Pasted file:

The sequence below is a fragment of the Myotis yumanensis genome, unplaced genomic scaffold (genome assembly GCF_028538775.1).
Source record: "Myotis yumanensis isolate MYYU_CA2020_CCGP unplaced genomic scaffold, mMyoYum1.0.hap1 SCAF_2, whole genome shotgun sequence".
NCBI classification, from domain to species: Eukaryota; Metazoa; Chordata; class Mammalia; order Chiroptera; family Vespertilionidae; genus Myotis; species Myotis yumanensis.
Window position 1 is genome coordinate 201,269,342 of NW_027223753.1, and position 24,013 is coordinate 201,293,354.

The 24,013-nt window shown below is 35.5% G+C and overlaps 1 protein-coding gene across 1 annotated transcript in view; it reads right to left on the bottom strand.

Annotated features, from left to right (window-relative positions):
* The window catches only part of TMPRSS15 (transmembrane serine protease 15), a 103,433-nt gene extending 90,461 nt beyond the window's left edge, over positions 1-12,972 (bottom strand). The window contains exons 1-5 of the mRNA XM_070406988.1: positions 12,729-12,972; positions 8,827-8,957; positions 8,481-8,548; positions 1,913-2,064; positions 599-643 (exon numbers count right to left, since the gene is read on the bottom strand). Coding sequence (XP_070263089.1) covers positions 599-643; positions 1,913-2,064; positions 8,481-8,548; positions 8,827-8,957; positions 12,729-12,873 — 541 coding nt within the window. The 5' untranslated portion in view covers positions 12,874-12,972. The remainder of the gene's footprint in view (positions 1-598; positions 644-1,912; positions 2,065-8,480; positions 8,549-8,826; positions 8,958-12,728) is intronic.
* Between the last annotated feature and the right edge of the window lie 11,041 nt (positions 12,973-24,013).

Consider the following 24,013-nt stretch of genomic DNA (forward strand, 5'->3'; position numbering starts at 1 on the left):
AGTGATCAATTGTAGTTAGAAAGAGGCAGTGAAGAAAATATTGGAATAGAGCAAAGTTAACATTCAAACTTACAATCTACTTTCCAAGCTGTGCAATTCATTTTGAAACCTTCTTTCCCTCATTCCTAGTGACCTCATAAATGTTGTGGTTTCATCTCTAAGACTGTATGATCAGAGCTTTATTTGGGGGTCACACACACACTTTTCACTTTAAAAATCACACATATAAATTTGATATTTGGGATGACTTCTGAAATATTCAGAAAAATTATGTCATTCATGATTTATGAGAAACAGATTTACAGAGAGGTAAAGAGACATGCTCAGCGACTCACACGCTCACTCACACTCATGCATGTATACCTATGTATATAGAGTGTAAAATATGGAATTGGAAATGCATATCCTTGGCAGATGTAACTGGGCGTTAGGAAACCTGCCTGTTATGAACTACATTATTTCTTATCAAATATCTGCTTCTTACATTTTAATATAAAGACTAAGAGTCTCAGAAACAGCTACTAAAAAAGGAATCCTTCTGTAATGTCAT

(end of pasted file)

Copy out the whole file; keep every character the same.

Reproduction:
The sequence below is a fragment of the Myotis yumanensis genome, unplaced genomic scaffold (genome assembly GCF_028538775.1).
Source record: "Myotis yumanensis isolate MYYU_CA2020_CCGP unplaced genomic scaffold, mMyoYum1.0.hap1 SCAF_2, whole genome shotgun sequence".
NCBI classification, from domain to species: Eukaryota; Metazoa; Chordata; class Mammalia; order Chiroptera; family Vespertilionidae; genus Myotis; species Myotis yumanensis.
Window position 1 is genome coordinate 201,269,342 of NW_027223753.1, and position 24,013 is coordinate 201,293,354.

The 24,013-nt window shown below is 35.5% G+C and overlaps 1 protein-coding gene across 1 annotated transcript in view; it reads right to left on the bottom strand.

Annotated features, from left to right (window-relative positions):
* The window catches only part of TMPRSS15 (transmembrane serine protease 15), a 103,433-nt gene extending 90,461 nt beyond the window's left edge, over positions 1-12,972 (bottom strand). The window contains exons 1-5 of the mRNA XM_070406988.1: positions 12,729-12,972; positions 8,827-8,957; positions 8,481-8,548; positions 1,913-2,064; positions 599-643 (exon numbers count right to left, since the gene is read on the bottom strand). Coding sequence (XP_070263089.1) covers positions 599-643; positions 1,913-2,064; positions 8,481-8,548; positions 8,827-8,957; positions 12,729-12,873 — 541 coding nt within the window. The 5' untranslated portion in view covers positions 12,874-12,972. The remainder of the gene's footprint in view (positions 1-598; positions 644-1,912; positions 2,065-8,480; positions 8,549-8,826; positions 8,958-12,728) is intronic.
* Between the last annotated feature and the right edge of the window lie 11,041 nt (positions 12,973-24,013).

Consider the following 24,013-nt stretch of genomic DNA (forward strand, 5'->3'; position numbering starts at 1 on the left):
AGTGATCAATTGTAGTTAGAAAGAGGCAGTGAAGAAAATATTGGAATAGAGCAAAGTTAACATTCAAACTTACAATCTACTTTCCAAGCTGTGCAATTCATTTTGAAACCTTCTTTCCCTCATTCCTAGTGACCTCATAAATGTTGTGGTTTCATCTCTAAGACTGTATGATCAGAGCTTTATTTGGGGGTCACACACACACTTTTCACTTTAAAAATCACACATATAAATTTGATATTTGGGATGACTTCTGAAATATTCAGAAAAATTATGTCATTCATGATTTATGAGAAACAGATTTACAGAGAGGTAAAGAGACATGCTCAGCGACTCACACGCTCACTCACACTCATGCATGTATACCTATGTATATAGAGTGTAAAATATGGAATTGGAAATGCATATCCTTGGCAGATGTAACTGGGCGTTAGGAAACCTGCCTGTTATGAACTACATTATTTCTTATCAAATATCTGCTTCTTACATTTTAATATAAAGACTAAGAGTCTCAGAAACAGCTACTAAAAAAGGAATCCTTCTGTAATGTCAT